For a reader who knows nothing at all about John Brown, this is a satisfactory but not altogether inspiring place to start.

READ REVIEW

THE INSURRECTIONIST

A docudrama about the insurgent abolitionist John Brown (1800-1859).

With racial conflict once again occupying center stage in the national dialogue, the present day seems especially ripe for a fresh new biographical portrait of the anti-slavery agitator whose scorched-earth campaign in the late 1850s presaged and likely hastened the Civil War. Weaving historical record with his own imaginings of what Brown, his family, and others may have said 160 years ago, Karl, the author of a teen novel, The Toom County Mud Race (1992), chronicles Brown’s three-year war against slavery. He begins with the 1856 incident in which abolitionist Massachusetts senator Charles Sumner is beaten bloody in the Senate chamber by a South Carolina congressman, which serves as prelude to Brown’s battle that same year against pro-slavery forces trying to keep Kansas in their column. The book climaxes with the ill-fated 1859 raid on Harpers Ferry, Virginia, to initiate an armed slave uprising and concludes with Brown’s subsequent arrest, trial, and execution. Karl’s overall depiction of Brown is that of a ruminative, intensely religious family man whose conversation is all but overrun with references to the divine. (“Everything moves in sublime harmony in the government of God…Not so with us poor creatures.”) He is also shown to be remarkably composed in battle and quietly insistent in conversation with such eminences as his great ally Frederick Douglass, who warned him of trouble at Harpers Ferry. Such factors offer a needed corrective to past portraits of Brown tending to paint him as a wild-eyed and ruthless fanatic. The problem is that Karl bends so far backward toward straightforward characterization that he mutes, if not altogether loses, so much of what made Brown colorful and vivid. The result resembles nothing so much as a grown-up version of biographies written for teenagers in which fact and fiction uneasily coexist in a diorama of historical events where surfaces are easier to perceive than the substance behind them.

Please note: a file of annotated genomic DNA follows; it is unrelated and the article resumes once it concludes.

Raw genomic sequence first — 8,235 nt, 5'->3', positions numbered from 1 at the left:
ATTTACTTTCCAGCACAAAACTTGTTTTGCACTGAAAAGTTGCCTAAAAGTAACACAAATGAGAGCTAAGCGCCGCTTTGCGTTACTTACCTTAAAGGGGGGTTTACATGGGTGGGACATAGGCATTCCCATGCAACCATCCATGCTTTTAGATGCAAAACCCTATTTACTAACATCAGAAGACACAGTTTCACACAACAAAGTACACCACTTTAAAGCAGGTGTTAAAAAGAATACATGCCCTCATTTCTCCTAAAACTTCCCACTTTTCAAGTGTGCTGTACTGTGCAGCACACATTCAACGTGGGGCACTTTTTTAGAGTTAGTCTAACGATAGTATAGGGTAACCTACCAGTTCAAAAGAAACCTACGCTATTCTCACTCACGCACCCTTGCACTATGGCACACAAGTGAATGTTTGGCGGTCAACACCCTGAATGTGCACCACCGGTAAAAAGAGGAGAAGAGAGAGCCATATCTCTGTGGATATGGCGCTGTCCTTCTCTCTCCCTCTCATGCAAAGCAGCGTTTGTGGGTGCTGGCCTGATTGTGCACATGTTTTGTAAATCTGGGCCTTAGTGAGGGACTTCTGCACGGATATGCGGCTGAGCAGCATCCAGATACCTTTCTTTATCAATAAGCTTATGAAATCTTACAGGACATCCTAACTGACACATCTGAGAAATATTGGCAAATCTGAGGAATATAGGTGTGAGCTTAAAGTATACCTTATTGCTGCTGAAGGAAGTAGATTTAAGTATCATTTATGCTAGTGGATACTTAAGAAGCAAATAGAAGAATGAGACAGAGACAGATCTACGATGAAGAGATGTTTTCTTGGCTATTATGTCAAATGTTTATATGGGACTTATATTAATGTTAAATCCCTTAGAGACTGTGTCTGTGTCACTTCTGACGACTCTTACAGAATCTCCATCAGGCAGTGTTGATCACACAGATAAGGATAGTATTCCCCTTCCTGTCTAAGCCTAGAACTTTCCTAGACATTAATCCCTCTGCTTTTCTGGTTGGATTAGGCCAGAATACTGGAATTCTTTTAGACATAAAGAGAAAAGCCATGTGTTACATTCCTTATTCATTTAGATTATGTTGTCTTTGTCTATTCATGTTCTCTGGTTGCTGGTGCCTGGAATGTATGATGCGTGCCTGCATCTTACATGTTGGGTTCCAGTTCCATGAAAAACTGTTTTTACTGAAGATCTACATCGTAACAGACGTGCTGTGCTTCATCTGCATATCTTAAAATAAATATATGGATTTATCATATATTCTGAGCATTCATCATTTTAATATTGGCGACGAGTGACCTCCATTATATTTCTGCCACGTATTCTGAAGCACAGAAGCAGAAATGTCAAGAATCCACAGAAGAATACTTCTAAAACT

For a reader who knows nothing at all about John Brown, this is a satisfactory but not altogether inspiring place to start.

Pub Date: Feb. 1, 2017

ISBN: 978-1-61373-633-3

Page Count: 336

Publisher: Chicago Review Press